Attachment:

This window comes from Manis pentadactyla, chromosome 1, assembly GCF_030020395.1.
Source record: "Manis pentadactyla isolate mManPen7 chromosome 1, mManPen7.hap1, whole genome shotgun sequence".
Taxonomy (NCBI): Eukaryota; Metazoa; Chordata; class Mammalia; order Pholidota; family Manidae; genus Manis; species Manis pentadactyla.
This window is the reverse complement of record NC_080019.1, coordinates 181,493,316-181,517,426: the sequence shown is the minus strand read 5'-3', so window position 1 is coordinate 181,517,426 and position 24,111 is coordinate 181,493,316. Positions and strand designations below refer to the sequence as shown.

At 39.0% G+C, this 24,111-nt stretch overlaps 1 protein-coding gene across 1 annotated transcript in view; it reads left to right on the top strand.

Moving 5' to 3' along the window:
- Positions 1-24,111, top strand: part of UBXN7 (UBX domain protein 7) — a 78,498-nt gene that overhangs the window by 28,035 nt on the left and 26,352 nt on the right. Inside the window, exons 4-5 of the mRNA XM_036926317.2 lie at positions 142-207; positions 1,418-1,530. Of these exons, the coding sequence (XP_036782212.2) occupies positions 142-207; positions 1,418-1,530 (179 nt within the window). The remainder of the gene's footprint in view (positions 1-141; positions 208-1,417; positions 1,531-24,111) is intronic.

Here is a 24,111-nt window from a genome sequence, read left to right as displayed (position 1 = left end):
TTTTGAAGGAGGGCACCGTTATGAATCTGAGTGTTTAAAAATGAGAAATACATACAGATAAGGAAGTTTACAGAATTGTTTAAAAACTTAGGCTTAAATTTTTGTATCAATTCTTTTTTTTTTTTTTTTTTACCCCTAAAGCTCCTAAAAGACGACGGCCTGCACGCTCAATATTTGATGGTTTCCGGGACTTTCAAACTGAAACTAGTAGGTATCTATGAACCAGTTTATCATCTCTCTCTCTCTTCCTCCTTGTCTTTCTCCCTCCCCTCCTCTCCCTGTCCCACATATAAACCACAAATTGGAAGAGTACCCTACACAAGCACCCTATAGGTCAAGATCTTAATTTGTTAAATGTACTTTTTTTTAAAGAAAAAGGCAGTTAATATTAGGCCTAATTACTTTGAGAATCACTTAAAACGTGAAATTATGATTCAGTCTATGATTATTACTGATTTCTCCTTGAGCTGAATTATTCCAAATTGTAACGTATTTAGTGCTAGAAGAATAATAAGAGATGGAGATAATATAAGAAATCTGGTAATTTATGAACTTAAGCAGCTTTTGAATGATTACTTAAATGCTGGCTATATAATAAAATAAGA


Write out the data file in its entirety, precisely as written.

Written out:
This window comes from Manis pentadactyla, chromosome 1, assembly GCF_030020395.1.
Source record: "Manis pentadactyla isolate mManPen7 chromosome 1, mManPen7.hap1, whole genome shotgun sequence".
Taxonomy (NCBI): Eukaryota; Metazoa; Chordata; class Mammalia; order Pholidota; family Manidae; genus Manis; species Manis pentadactyla.
This window is the reverse complement of record NC_080019.1, coordinates 181,493,316-181,517,426: the sequence shown is the minus strand read 5'-3', so window position 1 is coordinate 181,517,426 and position 24,111 is coordinate 181,493,316. Positions and strand designations below refer to the sequence as shown.

At 39.0% G+C, this 24,111-nt stretch overlaps 1 protein-coding gene across 1 annotated transcript in view; it reads left to right on the top strand.

Moving 5' to 3' along the window:
- Positions 1-24,111, top strand: part of UBXN7 (UBX domain protein 7) — a 78,498-nt gene that overhangs the window by 28,035 nt on the left and 26,352 nt on the right. Inside the window, exons 4-5 of the mRNA XM_036926317.2 lie at positions 142-207; positions 1,418-1,530. Of these exons, the coding sequence (XP_036782212.2) occupies positions 142-207; positions 1,418-1,530 (179 nt within the window). The remainder of the gene's footprint in view (positions 1-141; positions 208-1,417; positions 1,531-24,111) is intronic.

Here is a 24,111-nt window from a genome sequence, read left to right as displayed (position 1 = left end):
TTTTGAAGGAGGGCACCGTTATGAATCTGAGTGTTTAAAAATGAGAAATACATACAGATAAGGAAGTTTACAGAATTGTTTAAAAACTTAGGCTTAAATTTTTGTATCAATTCTTTTTTTTTTTTTTTTTTACCCCTAAAGCTCCTAAAAGACGACGGCCTGCACGCTCAATATTTGATGGTTTCCGGGACTTTCAAACTGAAACTAGTAGGTATCTATGAACCAGTTTATCATCTCTCTCTCTCTTCCTCCTTGTCTTTCTCCCTCCCCTCCTCTCCCTGTCCCACATATAAACCACAAATTGGAAGAGTACCCTACACAAGCACCCTATAGGTCAAGATCTTAATTTGTTAAATGTACTTTTTTTTAAAGAAAAAGGCAGTTAATATTAGGCCTAATTACTTTGAGAATCACTTAAAACGTGAAATTATGATTCAGTCTATGATTATTACTGATTTCTCCTTGAGCTGAATTATTCCAAATTGTAACGTATTTAGTGCTAGAAGAATAATAAGAGATGGAGATAATATAAGAAATCTGGTAATTTATGAACTTAAGCAGCTTTTGAATGATTACTTAAATGCTGGCTATATAATAAAATAAGA